Here is a nice round ball scooped out with a cookie scoop and a tasty red “marshmallow” showing.
Here one is flattened. The recipe calls for using a fork but I just flattened them with my fingers.
Here is a cooked one showing all of the wonderful, artificial colors that make Lucky Charms so magically delicious!
½ cup butter, softened
½ cup granulated sugar
½ cup brown sugar
1 large egg
1 teaspoon vanilla
1 cup flour
1 teaspoon baking powder
¼ teaspoon baking soda
¼ teaspoon salt
¾ cup oats
1 ½ cups dry cereal such as cornflakes, Product 19 or Special K
1. Heat oven to 350 degrees.
2. Sift together flour, baking powder, baking soda and salt. Set aside.
3. Cream together butter and sugars. Beat in egg and vanilla.
4. Add flour mixture. Stir until combined.
5. Add oats and dry cereal to the dough. Mix well.
6. Drop by two tablespoonfuls onto parchment-covered cookie sheet, pressing down with a fork.
7. Bake 9 to 12 minutes until just browning around the edges.
8. Cool on a cookie rack.
Submitted to Mercury News by Carolyn Gutierrez. I am sure she would not approve of using Lucky Charms!
Pseudocyesis is the medical term for a mental disorder that causes a woman to believe she is pregnant when she is not. I am not sure how common this is but I have seen it several times in my practice.
I have cared for several women who were so disabled by Pseudocyesis that they are in the hospital all the time. They are well known to staff in both the Emergency Department as well as Labor and Delivery where they go insisting they are in labor.
Here are a couple of specific cases I have recorded:
Pseudocyesis Case 1
A 27-year-old woman presented at triage saying that her water broke, she was in labor and was about to deliver. She was rushed right up to Labor and Delivery where an examination, pregnancy test and ultrasound proved she was not pregnant. She then admitted she had been seen at another hospital earlier that same day where they told her she was not pregnant. The Labor and Delivery staff sent her back down to the emergency department to evaluate her abdominal pain.
My examination and laboratory tests failed to uncover a reason for her abdominal pain. This didn’t bother her because she didn’t care at all about her abdominal pain. She continued to insist, in the face of all the evidence, that she was pregnant and in labor.
I did my best to convince her, which was not possible. I then tried to reassure her, which was also impossible. I finally resorted to the speech I use in the rare situation where someone cannot be convinced after all I can do. I said something like, “I know you are not pregnant and there is nothing you can do to convince me that you are. You know you are pregnant and there is no way I can convince you that you are not. We are just going to have to agree to disagree.”
After giving my speech, as sympathetically as possible, I turned to walk out of the examination room. She then started to scream, saying the baby’s head was pushing out.
Though frustrated, I stopped, went back in with the nurse and examined her down there again. When I found nothing, she finally left, continuing to complain of feeling the baby coming out and saying that we had done nothing to help her.
Pseudocyesis Case 2
A 51-year-old woman came in by ambulance complaining that her water broke. She claimed to be one month pregnant, which was making her nauseous. She admitted to having had a negative pregnancy test at her doctor’s office earlier that day.
She insisted to me that she was pregnant and demanded to know how far along she was. She said she had seen the fetus and the umbilical cord “with my eyes closed.”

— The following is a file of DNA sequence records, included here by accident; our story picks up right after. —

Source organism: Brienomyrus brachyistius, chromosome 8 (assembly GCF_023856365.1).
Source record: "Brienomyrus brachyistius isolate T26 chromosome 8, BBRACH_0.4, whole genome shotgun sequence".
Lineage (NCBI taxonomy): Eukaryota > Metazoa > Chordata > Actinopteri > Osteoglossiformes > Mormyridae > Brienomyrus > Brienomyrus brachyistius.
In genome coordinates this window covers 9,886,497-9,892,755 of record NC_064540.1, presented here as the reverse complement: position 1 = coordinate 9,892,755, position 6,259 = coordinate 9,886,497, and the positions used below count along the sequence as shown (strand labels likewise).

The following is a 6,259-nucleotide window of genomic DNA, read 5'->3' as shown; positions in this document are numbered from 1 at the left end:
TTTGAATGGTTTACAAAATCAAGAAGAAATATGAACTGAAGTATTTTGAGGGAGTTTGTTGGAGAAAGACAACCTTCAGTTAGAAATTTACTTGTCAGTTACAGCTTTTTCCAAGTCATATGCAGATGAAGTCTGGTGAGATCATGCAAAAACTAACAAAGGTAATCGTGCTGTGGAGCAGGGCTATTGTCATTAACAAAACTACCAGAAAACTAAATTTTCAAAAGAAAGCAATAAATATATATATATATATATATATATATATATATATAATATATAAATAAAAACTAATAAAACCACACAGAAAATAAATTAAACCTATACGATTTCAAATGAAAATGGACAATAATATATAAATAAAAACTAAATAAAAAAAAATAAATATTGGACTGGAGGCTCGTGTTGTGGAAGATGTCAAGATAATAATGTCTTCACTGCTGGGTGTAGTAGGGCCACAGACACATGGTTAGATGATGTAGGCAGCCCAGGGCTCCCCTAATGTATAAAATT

I told her it would be very unlikely for her to be pregnant being 51 years old and having a negative pregnancy test. Upon hearing that, she got irate and started to swear and yell at me, refusing to let me examine her. As she walked out she threatened that if she lost the baby because I didn’t provide her with needed care, she was going to sue me.
Capitol Cookies, Munch Your Way Across the USA. From Lambuth Memorial Methodist Jewel Circle, Midwest City, Oklahoma
4 cups flour, 18 ounces
5 cups oatmeal, blended into fine flour after measuring
1 teaspoon salt
2 teaspoons baking powder
2 teaspoons baking soda
2 cups butter at room temperature
2 cups sugar
2 cups brown sugar
4 large eggs
1 tablespoon vanilla
18 ounces milk chocolate, grated
24 ounces semisweet chocolate chips
3 cups pecans, chopped (optional)
Heat oven to 375 degrees.
Combine flour, oats, salt, baking powder and baking soda. Set aside
Cream butter and sugars. Stir in eggs and vanilla.
Stir in flour mixture.
Stir in chocolates and nuts.
Form into balls with 2 tablespoon cookie scooper.
Bake 8 to 10 minutes.
The cookbook has this note: As its name suggests, $250.00 Cookies are very, very rich. About 15 years ago, Kathy Blalock said her boss brought a tin of very expensive cookies back to the office from a business trip. Later, one of her co-workers found the recipe and they jokingly started calling them “the $250.oo cookies” every time a batch was made and brought to the office. The name stuck and so did everyone’s taste for these exquisite cookies.
Over the holidays, Elizabeth wanted to make a yellow and blue bag for a Swedish friend.* She had never sewn before and was a bit apprehensive but did a great job.
Here she is, starting out putting the first row on the bottom.
Here, I give her a pointer.
Here she is with the final bag.
The final bag looked so great, she may not be able to part with it!
* The Swedish flag
A 35-year-old man came in saying his shoulder became dislocated when he passed out from his sugar going too low. Besides diabetes, he had Ehlers-Danlos Syndrome, which causes very loose joints, among other things. He said he had suffered from dislocations like this many times in the past and told us exactly the dose of narcotics it would take to relieve his pain in order to get his shoulder back into joint.
We gave him the amount of pain medicine he asked for but were then not able to get the joint back in place, even after multiple tries by me and by the orthopedist I called to help me when I had been unsuccessful.
We gave him more and more medicine until he finally fell sound asleep at which time, the shoulder slid right into place. It was noted while he was unconscious that his shoulder was so loose, it could just slide in and out of place with minimal pressure. We put it in place and applied a shoulder immobilizer.
When he woke and called for more pain medicine, the shoulder was out again and it became clear he could move it in and out of socket at will. He had been holding his joint out of socket and feigning his pain in order to get narcotics.